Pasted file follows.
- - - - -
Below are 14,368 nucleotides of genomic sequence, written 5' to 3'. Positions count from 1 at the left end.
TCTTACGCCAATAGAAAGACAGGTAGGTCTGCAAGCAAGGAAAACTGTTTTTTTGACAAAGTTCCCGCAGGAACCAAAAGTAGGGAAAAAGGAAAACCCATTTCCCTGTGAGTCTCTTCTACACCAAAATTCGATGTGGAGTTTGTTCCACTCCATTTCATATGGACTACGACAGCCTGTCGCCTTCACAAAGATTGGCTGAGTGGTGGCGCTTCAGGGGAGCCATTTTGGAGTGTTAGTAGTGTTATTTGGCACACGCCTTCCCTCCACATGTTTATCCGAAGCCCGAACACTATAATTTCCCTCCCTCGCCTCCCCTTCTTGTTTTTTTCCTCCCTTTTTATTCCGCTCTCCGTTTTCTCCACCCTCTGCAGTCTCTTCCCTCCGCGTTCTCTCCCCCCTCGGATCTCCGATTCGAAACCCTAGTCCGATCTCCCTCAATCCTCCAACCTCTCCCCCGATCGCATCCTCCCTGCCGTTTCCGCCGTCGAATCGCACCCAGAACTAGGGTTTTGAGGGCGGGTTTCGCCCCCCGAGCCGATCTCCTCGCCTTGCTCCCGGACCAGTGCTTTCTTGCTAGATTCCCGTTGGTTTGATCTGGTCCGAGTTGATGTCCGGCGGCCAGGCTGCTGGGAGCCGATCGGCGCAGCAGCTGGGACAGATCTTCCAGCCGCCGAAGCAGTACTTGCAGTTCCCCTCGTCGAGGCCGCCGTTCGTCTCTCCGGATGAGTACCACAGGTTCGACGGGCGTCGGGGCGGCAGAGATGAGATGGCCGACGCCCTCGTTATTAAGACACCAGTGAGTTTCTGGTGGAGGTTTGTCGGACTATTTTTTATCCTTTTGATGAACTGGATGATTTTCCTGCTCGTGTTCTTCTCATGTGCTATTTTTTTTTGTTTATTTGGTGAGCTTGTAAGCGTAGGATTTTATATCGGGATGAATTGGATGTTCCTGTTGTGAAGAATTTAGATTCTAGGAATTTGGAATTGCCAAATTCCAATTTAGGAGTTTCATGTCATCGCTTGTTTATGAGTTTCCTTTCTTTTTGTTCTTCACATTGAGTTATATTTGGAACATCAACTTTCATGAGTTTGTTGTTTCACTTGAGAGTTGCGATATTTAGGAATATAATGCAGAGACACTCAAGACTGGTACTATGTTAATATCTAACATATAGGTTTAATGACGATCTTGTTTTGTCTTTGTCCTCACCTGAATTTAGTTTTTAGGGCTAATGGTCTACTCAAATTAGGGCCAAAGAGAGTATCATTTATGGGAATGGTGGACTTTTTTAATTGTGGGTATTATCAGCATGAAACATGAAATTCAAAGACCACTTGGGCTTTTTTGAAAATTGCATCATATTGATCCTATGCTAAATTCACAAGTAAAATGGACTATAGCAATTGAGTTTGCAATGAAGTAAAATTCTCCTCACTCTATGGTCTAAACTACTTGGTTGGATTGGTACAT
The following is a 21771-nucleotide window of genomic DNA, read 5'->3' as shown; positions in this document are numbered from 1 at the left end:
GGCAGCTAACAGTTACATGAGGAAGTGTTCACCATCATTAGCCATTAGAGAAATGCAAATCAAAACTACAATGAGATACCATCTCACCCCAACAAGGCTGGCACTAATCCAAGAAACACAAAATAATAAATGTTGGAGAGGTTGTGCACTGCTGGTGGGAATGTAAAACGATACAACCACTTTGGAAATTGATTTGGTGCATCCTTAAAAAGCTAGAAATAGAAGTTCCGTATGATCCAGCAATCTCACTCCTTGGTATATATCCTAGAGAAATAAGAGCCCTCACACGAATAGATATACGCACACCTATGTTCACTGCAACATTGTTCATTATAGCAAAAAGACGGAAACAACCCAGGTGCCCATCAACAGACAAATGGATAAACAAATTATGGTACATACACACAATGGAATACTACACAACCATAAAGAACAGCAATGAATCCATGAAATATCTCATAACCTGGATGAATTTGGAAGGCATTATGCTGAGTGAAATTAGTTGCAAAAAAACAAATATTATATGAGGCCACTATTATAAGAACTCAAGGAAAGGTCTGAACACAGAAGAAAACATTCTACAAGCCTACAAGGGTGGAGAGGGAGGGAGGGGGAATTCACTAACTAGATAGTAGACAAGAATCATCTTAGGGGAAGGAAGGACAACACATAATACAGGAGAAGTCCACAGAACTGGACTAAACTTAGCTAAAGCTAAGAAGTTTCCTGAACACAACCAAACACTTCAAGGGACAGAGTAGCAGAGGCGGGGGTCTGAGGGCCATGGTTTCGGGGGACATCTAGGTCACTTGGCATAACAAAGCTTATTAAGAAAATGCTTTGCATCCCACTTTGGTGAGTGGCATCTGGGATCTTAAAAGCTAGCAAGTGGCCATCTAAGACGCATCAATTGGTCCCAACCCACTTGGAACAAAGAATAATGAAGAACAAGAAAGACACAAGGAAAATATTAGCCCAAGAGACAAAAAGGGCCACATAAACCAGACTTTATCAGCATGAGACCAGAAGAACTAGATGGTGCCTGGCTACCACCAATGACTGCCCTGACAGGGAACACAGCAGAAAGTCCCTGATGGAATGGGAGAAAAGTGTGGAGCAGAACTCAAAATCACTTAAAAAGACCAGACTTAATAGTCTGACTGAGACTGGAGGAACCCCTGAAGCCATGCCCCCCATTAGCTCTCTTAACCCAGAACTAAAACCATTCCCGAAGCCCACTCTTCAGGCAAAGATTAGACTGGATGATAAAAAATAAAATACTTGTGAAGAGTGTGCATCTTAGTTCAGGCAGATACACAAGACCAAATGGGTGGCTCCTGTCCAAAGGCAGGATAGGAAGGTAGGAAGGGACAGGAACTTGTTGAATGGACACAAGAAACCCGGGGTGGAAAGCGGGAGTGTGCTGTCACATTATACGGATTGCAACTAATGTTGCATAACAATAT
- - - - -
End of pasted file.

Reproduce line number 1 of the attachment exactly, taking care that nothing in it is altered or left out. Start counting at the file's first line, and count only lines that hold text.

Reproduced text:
Below are 14,368 nucleotides of genomic sequence, written 5' to 3'. Positions count from 1 at the left end.